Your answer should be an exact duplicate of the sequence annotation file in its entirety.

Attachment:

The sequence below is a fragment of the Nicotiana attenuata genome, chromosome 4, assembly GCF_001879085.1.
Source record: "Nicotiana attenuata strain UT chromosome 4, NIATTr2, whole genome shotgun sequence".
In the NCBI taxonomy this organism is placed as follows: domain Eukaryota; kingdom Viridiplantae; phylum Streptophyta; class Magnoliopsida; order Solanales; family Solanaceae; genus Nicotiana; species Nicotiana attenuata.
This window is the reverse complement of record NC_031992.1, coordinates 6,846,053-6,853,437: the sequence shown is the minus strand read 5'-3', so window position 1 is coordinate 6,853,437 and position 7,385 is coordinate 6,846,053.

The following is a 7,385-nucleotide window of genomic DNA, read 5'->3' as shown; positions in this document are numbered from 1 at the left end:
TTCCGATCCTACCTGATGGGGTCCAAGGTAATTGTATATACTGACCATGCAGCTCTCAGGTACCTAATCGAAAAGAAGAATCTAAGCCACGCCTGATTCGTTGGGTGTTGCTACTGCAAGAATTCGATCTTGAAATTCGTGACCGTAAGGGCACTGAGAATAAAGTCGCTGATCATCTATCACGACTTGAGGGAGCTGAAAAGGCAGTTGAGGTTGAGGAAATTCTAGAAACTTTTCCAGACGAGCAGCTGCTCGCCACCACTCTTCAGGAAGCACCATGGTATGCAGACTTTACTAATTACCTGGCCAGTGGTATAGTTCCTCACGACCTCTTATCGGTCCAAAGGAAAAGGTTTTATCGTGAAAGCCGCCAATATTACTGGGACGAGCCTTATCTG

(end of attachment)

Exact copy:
The sequence below is a fragment of the Nicotiana attenuata genome, chromosome 4, assembly GCF_001879085.1.
Source record: "Nicotiana attenuata strain UT chromosome 4, NIATTr2, whole genome shotgun sequence".
In the NCBI taxonomy this organism is placed as follows: domain Eukaryota; kingdom Viridiplantae; phylum Streptophyta; class Magnoliopsida; order Solanales; family Solanaceae; genus Nicotiana; species Nicotiana attenuata.
This window is the reverse complement of record NC_031992.1, coordinates 6,846,053-6,853,437: the sequence shown is the minus strand read 5'-3', so window position 1 is coordinate 6,853,437 and position 7,385 is coordinate 6,846,053.

The following is a 7,385-nucleotide window of genomic DNA, read 5'->3' as shown; positions in this document are numbered from 1 at the left end:
TTCCGATCCTACCTGATGGGGTCCAAGGTAATTGTATATACTGACCATGCAGCTCTCAGGTACCTAATCGAAAAGAAGAATCTAAGCCACGCCTGATTCGTTGGGTGTTGCTACTGCAAGAATTCGATCTTGAAATTCGTGACCGTAAGGGCACTGAGAATAAAGTCGCTGATCATCTATCACGACTTGAGGGAGCTGAAAAGGCAGTTGAGGTTGAGGAAATTCTAGAAACTTTTCCAGACGAGCAGCTGCTCGCCACCACTCTTCAGGAAGCACCATGGTATGCAGACTTTACTAATTACCTGGCCAGTGGTATAGTTCCTCACGACCTCTTATCGGTCCAAAGGAAAAGGTTTTATCGTGAAAGCCGCCAATATTACTGGGACGAGCCTTATCTG